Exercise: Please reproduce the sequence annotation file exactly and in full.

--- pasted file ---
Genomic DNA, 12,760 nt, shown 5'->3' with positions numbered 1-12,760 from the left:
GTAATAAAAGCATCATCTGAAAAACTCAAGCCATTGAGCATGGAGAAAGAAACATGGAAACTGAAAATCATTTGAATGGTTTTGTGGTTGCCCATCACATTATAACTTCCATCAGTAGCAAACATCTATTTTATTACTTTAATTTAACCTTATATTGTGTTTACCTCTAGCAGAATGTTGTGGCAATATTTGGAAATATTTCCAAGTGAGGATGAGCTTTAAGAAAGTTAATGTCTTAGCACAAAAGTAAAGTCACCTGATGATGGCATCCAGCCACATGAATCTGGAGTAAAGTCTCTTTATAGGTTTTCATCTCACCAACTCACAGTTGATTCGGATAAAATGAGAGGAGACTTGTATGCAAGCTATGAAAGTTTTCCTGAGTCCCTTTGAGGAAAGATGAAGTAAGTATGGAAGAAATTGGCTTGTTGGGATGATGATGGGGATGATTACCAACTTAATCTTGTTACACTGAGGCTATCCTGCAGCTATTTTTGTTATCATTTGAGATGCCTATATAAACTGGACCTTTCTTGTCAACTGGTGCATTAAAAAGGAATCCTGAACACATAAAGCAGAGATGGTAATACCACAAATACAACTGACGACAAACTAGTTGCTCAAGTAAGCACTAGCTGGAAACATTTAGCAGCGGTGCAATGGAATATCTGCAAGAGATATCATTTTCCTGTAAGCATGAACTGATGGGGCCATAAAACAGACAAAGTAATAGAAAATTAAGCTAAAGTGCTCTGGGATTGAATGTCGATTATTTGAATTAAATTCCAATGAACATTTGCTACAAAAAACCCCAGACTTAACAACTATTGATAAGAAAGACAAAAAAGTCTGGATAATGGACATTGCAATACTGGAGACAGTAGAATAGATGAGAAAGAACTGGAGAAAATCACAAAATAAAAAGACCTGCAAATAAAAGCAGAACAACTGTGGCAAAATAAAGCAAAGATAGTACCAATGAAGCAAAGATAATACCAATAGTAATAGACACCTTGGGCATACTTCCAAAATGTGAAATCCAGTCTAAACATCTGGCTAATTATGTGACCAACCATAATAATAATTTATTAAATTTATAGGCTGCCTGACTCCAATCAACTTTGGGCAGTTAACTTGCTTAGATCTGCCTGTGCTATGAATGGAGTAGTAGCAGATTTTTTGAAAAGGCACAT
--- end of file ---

Genomic DNA, 12,760 nt, shown 5'->3' with positions numbered 1-12,760 from the left:
GTAATAAAAGCATCATCTGAAAAACTCAAGCCATTGAGCATGGAGAAAGAAACATGGAAACTGAAAATCATTTGAATGGTTTTGTGGTTGCCCATCACATTATAACTTCCATCAGTAGCAAACATCTATTTTATTACTTTAATTTAACCTTATATTGTGTTTACCTCTAGCAGAATGTTGTGGCAATATTTGGAAATATTTCCAAGTGAGGATGAGCTTTAAGAAAGTTAATGTCTTAGCACAAAAGTAAAGTCACCTGATGATGGCATCCAGCCACATGAATCTGGAGTAAAGTCTCTTTATAGGTTTTCATCTCACCAACTCACAGTTGATTCGGATAAAATGAGAGGAGACTTGTATGCAAGCTATGAAAGTTTTCCTGAGTCCCTTTGAGGAAAGATGAAGTAAGTATGGAAGAAATTGGCTTGTTGGGATGATGATGGGGATGATTACCAACTTAATCTTGTTACACTGAGGCTATCCTGCAGCTATTTTTGTTATCATTTGAGATGCCTATATAAACTGGACCTTTCTTGTCAACTGGTGCATTAAAAAGGAATCCTGAACACATAAAGCAGAGATGGTAATACCACAAATACAACTGACGACAAACTAGTTGCTCAAGTAAGCACTAGCTGGAAACATTTAGCAGCGGTGCAATGGAATATCTGCAAGAGATATCATTTTCCTGTAAGCATGAACTGATGGGGCCATAAAACAGACAAAGTAATAGAAAATTAAGCTAAAGTGCTCTGGGATTGAATGTCGATTATTTGAATTAAATTCCAATGAACATTTGCTACAAAAAACCCCAGACTTAACAACTATTGATAAGAAAGACAAAAAAGTCTGGATAATGGACATTGCAATACTGGAGACAGTAGAATAGATGAGAAAGAACTGGAGAAAATCACAAAATAAAAAGACCTGCAAATAAAAGCAGAACAACTGTGGCAAAATAAAGCAAAGATAGTACCAATGAAGCAAAGATAATACCAATAGTAATAGACACCTTGGGCATACTTCCAAAATGTGAAATCCAGTCTAAACATCTGGCTAATTATGTGACCAACCATAATAATAATTTATTAAATTTATAGGCTGCCTGACTCCAATCAACTTTGGGCAGTTAACTTGCTTAGATCTGCCTGTGCTATGAATGGAGTAGTAGCAGATTTTTTGAAAAGGCACAT